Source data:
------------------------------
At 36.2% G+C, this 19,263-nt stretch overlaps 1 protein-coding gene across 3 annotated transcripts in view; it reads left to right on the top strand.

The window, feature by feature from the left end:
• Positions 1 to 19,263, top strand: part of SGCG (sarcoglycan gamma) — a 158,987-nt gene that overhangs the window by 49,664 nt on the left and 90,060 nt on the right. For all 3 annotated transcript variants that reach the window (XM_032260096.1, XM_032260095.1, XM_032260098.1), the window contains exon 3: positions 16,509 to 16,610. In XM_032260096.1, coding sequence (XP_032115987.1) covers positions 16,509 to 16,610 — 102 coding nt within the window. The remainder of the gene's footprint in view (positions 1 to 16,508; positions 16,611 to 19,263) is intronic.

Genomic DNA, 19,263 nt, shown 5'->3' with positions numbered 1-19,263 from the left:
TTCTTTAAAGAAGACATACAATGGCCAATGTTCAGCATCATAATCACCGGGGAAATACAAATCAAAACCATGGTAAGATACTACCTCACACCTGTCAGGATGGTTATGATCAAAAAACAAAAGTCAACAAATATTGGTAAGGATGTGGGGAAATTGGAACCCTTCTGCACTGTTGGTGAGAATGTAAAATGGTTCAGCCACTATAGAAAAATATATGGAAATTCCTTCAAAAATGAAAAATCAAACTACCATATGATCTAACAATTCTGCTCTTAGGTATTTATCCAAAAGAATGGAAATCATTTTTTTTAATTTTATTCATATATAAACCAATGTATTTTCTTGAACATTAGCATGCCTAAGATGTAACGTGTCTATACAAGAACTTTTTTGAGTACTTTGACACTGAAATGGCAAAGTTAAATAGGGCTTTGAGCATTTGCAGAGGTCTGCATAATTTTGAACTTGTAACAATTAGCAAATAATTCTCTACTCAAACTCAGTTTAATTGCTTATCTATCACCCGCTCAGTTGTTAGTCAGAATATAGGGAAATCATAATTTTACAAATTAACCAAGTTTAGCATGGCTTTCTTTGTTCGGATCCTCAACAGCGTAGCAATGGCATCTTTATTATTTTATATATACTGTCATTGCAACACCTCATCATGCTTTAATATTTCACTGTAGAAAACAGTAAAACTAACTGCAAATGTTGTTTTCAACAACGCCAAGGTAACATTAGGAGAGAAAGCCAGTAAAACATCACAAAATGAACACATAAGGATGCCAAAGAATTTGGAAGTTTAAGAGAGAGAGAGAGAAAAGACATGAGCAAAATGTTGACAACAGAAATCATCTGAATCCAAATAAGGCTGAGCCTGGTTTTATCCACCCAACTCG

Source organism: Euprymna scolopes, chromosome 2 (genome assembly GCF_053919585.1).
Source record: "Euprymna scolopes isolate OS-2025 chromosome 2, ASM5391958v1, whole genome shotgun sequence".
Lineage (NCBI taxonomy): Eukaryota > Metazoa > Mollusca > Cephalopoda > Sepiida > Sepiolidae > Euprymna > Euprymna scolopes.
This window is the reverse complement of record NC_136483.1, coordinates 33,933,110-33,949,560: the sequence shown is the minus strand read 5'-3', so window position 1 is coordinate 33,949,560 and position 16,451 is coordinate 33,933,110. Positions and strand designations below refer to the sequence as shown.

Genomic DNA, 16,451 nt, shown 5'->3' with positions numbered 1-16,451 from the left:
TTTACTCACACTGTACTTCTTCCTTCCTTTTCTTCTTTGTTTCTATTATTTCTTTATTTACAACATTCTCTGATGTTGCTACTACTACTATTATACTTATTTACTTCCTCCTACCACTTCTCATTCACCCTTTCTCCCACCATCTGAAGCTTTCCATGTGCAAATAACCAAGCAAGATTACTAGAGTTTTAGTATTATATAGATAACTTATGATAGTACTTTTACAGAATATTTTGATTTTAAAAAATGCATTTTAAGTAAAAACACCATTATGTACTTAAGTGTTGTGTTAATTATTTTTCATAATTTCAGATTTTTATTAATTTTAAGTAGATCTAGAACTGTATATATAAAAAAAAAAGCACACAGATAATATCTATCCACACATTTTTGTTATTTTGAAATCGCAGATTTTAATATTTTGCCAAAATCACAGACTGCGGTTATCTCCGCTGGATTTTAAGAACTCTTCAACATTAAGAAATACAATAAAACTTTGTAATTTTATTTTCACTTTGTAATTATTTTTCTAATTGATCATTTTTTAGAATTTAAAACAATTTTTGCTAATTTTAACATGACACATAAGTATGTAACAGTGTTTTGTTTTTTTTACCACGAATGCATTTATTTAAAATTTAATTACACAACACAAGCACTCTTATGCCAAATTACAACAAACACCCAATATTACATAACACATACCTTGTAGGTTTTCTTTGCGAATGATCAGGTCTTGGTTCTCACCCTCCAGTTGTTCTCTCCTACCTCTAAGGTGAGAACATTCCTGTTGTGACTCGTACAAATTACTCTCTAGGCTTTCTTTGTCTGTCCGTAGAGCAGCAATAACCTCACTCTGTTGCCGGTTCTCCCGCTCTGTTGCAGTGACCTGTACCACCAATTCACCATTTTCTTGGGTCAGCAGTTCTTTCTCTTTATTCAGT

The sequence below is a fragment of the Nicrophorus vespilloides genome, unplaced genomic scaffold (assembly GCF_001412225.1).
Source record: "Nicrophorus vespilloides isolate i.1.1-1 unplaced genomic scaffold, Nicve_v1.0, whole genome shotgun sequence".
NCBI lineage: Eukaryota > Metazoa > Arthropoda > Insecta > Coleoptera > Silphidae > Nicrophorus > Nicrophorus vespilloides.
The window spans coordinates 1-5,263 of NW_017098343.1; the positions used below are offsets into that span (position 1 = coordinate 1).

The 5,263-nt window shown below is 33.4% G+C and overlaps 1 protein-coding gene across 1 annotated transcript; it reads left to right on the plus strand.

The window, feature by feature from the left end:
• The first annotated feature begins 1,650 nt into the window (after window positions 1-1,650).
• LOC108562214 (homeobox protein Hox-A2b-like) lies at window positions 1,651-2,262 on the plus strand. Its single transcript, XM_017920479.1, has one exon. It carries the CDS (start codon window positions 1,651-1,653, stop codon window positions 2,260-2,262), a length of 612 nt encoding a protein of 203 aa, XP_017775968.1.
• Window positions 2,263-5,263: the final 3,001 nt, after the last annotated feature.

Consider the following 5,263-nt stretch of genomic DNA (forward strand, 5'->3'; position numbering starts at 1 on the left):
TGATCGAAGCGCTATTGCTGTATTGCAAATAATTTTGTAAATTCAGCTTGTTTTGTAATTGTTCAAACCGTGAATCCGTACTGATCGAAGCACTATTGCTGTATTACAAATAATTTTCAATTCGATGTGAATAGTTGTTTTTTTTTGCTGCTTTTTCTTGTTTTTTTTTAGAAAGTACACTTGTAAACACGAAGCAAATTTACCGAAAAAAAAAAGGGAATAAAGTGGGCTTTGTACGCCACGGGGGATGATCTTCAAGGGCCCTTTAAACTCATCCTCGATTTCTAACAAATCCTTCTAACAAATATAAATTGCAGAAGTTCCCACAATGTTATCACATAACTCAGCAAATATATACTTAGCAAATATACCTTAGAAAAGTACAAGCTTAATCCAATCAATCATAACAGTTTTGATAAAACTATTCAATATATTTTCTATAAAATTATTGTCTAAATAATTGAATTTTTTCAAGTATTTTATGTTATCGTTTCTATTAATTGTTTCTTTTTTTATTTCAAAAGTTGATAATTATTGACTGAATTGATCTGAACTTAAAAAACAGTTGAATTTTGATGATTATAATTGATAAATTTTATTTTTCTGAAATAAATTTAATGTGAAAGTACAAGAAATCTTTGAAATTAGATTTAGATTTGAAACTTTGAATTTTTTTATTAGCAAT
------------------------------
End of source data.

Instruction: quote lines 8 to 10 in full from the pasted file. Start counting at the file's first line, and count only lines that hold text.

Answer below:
Lineage (NCBI taxonomy): Eukaryota > Metazoa > Mollusca > Cephalopoda > Sepiida > Sepiolidae > Euprymna > Euprymna scolopes.
This window is the reverse complement of record NC_136483.1, coordinates 33,933,110-33,949,560: the sequence shown is the minus strand read 5'-3', so window position 1 is coordinate 33,949,560 and position 16,451 is coordinate 33,933,110. Positions and strand designations below refer to the sequence as shown.

Genomic DNA, 16,451 nt, shown 5'->3' with positions numbered 1-16,451 from the left: